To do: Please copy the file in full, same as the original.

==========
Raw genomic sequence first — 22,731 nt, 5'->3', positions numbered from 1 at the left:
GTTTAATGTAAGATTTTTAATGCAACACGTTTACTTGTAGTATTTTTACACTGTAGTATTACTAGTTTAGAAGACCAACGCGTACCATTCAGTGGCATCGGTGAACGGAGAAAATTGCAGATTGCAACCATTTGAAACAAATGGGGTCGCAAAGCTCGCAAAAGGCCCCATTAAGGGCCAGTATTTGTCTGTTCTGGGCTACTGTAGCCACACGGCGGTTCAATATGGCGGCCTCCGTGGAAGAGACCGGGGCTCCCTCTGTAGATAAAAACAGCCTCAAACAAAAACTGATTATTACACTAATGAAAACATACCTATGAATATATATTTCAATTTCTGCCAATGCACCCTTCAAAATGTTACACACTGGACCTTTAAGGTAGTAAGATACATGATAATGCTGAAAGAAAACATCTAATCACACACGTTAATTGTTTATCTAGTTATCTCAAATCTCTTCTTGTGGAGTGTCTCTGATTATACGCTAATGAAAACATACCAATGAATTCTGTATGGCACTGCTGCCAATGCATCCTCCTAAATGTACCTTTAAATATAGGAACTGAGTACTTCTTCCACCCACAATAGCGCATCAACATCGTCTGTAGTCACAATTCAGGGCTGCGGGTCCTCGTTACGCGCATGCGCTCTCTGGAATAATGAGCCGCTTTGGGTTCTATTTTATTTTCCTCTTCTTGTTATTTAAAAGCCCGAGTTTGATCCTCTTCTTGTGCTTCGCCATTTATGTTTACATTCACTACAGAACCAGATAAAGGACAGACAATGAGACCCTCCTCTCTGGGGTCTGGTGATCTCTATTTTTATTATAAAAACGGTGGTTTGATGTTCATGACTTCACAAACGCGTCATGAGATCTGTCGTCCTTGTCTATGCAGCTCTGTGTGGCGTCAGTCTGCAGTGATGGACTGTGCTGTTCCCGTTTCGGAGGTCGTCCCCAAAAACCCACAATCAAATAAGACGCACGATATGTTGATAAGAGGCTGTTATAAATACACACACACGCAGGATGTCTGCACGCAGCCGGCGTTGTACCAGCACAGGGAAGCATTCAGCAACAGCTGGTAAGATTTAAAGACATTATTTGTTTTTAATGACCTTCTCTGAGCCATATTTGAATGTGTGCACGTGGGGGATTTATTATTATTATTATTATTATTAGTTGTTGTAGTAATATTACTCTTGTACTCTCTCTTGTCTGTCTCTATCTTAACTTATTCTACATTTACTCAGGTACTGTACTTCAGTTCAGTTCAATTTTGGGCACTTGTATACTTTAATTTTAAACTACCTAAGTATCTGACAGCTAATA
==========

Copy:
Raw genomic sequence first — 22,731 nt, 5'->3', positions numbered from 1 at the left:
GTTTAATGTAAGATTTTTAATGCAACACGTTTACTTGTAGTATTTTTACACTGTAGTATTACTAGTTTAGAAGACCAACGCGTACCATTCAGTGGCATCGGTGAACGGAGAAAATTGCAGATTGCAACCATTTGAAACAAATGGGGTCGCAAAGCTCGCAAAAGGCCCCATTAAGGGCCAGTATTTGTCTGTTCTGGGCTACTGTAGCCACACGGCGGTTCAATATGGCGGCCTCCGTGGAAGAGACCGGGGCTCCCTCTGTAGATAAAAACAGCCTCAAACAAAAACTGATTATTACACTAATGAAAACATACCTATGAATATATATTTCAATTTCTGCCAATGCACCCTTCAAAATGTTACACACTGGACCTTTAAGGTAGTAAGATACATGATAATGCTGAAAGAAAACATCTAATCACACACGTTAATTGTTTATCTAGTTATCTCAAATCTCTTCTTGTGGAGTGTCTCTGATTATACGCTAATGAAAACATACCAATGAATTCTGTATGGCACTGCTGCCAATGCATCCTCCTAAATGTACCTTTAAATATAGGAACTGAGTACTTCTTCCACCCACAATAGCGCATCAACATCGTCTGTAGTCACAATTCAGGGCTGCGGGTCCTCGTTACGCGCATGCGCTCTCTGGAATAATGAGCCGCTTTGGGTTCTATTTTATTTTCCTCTTCTTGTTATTTAAAAGCCCGAGTTTGATCCTCTTCTTGTGCTTCGCCATTTATGTTTACATTCACTACAGAACCAGATAAAGGACAGACAATGAGACCCTCCTCTCTGGGGTCTGGTGATCTCTATTTTTATTATAAAAACGGTGGTTTGATGTTCATGACTTCACAAACGCGTCATGAGATCTGTCGTCCTTGTCTATGCAGCTCTGTGTGGCGTCAGTCTGCAGTGATGGACTGTGCTGTTCCCGTTTCGGAGGTCGTCCCCAAAAACCCACAATCAAATAAGACGCACGATATGTTGATAAGAGGCTGTTATAAATACACACACACGCAGGATGTCTGCACGCAGCCGGCGTTGTACCAGCACAGGGAAGCATTCAGCAACAGCTGGTAAGATTTAAAGACATTATTTGTTTTTAATGACCTTCTCTGAGCCATATTTGAATGTGTGCACGTGGGGGATTTATTATTATTATTATTATTATTAGTTGTTGTAGTAATATTACTCTTGTACTCTCTCTTGTCTGTCTCTATCTTAACTTATTCTACATTTACTCAGGTACTGTACTTCAGTTCAGTTCAATTTTGGGCACTTGTATACTTTAATTTTAAACTACCTAAGTATCTGACAGCTAATA